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ME/CFS and related chronic complex diseases

Meet Julie Wilhelmy, ME/CFS Collaborative Research Center at Stanford Team Member

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On this #OMFScienceWednesday we want to introduce you to one of the extremely talented, dedicated researchers whose work OMF funds thanks to your generous support. We invited ME/CFS Collaborative Research Center at Stanford team member Julie Wilhelmy to share her background and role at the Stanford Genome Technology Center (SGTC). Julie wrote:

Julie Wilhelmy, SGTC

As a recent graduate of Washington University in St. Louis, I started working at Stanford in 1999 with Ron Davis sequencing DNA for the Human Genome Project. After its completion in 2003, I joined the Inflammation and Host Response to Injury Program (http://www.gluegrant.org) studying the effects of severe systemic inflammation on trauma patients by examining the gene expression levels of various immune cell types at several time points post-injury.

Through a collaboration with Mark Davis, our group decided to focus on Human Leukocyte Antigen (HLA) profiling. As this region of the genome is highly variable and the products of these genes are a major factor in the human response to infection and in autoimmunity, it became evident that obtaining this information from patients with immune-related diseases would be very valuable so we developed a high throughput method to determine the sequence of these genes in many individuals (http://www.pnas.org/content/109/22/8676).  In 2012, I left Stanford to work in industry, helping to launch a company, Cellular Research Inc., specializing in counting molecules for gene expression studies.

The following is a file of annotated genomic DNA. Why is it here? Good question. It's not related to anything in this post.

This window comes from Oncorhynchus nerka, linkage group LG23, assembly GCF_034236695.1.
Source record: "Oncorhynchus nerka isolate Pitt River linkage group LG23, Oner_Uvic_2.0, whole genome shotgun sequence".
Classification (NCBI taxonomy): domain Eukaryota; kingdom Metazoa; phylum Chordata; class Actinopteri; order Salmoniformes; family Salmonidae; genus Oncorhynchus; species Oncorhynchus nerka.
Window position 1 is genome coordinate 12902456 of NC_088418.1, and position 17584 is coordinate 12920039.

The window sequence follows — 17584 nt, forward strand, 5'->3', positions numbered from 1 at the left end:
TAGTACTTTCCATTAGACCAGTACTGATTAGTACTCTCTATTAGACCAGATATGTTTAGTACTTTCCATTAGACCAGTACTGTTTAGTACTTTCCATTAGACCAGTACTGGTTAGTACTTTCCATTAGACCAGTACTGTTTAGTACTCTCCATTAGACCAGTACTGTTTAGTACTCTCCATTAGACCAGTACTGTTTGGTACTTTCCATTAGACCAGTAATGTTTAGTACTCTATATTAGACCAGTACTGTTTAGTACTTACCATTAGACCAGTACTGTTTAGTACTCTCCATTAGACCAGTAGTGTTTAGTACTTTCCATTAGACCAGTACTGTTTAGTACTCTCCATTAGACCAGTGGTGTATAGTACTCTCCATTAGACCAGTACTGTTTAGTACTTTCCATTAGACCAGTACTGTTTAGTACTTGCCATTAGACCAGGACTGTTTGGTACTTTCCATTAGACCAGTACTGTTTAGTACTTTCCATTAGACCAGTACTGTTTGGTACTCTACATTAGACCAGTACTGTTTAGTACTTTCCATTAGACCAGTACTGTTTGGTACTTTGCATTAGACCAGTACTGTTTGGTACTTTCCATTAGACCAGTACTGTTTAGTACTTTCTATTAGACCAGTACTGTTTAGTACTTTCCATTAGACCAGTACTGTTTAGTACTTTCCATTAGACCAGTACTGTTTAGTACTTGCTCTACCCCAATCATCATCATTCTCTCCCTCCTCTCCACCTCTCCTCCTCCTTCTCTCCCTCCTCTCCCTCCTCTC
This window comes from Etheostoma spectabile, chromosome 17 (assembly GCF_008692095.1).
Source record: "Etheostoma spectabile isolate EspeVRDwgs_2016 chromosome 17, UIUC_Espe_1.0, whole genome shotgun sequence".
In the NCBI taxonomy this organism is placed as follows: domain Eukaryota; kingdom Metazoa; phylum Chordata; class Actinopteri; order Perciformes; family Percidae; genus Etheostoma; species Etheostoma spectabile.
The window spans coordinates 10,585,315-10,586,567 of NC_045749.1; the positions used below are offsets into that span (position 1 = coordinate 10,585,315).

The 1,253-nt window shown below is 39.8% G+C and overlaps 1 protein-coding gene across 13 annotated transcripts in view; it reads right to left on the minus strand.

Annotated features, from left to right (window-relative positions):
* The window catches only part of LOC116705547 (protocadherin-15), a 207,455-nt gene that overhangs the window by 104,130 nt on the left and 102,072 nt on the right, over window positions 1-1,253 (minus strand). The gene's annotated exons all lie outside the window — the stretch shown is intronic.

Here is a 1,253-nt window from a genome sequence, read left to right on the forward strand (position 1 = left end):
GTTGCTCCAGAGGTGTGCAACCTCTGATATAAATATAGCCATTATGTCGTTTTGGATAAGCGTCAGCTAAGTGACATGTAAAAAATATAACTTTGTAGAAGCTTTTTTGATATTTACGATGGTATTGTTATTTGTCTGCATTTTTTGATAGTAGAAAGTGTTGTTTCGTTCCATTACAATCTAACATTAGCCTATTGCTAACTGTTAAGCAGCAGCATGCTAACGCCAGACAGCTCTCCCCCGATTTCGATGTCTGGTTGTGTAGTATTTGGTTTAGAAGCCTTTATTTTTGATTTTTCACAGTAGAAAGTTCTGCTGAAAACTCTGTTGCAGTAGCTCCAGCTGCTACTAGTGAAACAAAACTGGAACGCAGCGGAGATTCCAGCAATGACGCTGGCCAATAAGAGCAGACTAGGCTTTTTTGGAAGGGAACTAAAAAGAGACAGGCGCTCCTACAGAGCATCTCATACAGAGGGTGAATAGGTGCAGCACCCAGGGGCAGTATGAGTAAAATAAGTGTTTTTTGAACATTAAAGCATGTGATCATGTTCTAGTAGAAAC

In 2016, I returned to Stanford to work on the SIPS study for ME/CFS, generating data to analyze the gene expression patterns of the severely ill patients. I also joined Mark Davis’s lab in immunology to set up a high throughput pipeline for the analysis of T Cell receptors and gene expression of single cells in his lab to research a number of different diseases. Due to the emergence of increasing amounts of evidence supporting the link between ME/CFS and immunology, we have decided to use this pipeline to examine the T Cell repertoires of our ME/CFS patients as well. In addition, we plan to gather and incorporate HLA sequencing of these same patients for a very comprehensive look at the immune response in ME/CFS.

I am involved in several other projects within our ME/CFS group including the Metabolic Trap Project with Robert Phair, the red blood cell work with Mohsen Nemat-Gorgani and Amit Saha. I work with Layla Cervantes to explore the energy metabolism of ME/CFS patient immune cells using the Seahorse instrument. We both also help support the Nanoneedle platform development with Rahim Esfandyarpour and Alex Kashi by providing patient and healthy cells for standard runs on the instrument as well experiments to further clarify our findings of increased impedance after salt stress in ME/CFS cells.

I’d like to take this opportunity to thank all of the patients who have provided blood samples to our lab so that we can look at the differences between patients and healthy controls with our methods. Some have even donated several times so that we can develop our tools to explore the mechanisms behind ME/CFS. This has been an invaluable resource which has allowed us to progress at a faster pace and we really appreciate the support we have been given by the patient community.

I have never had a chance to work in such proximity to the people affected by the disease I am studying and it has been an eye-opening experience that I will never forget along with the many friendships I have made over the last 2 years. Thanks again!”

Thank you, Julie, for your dedication and providing us a look behind the scenes.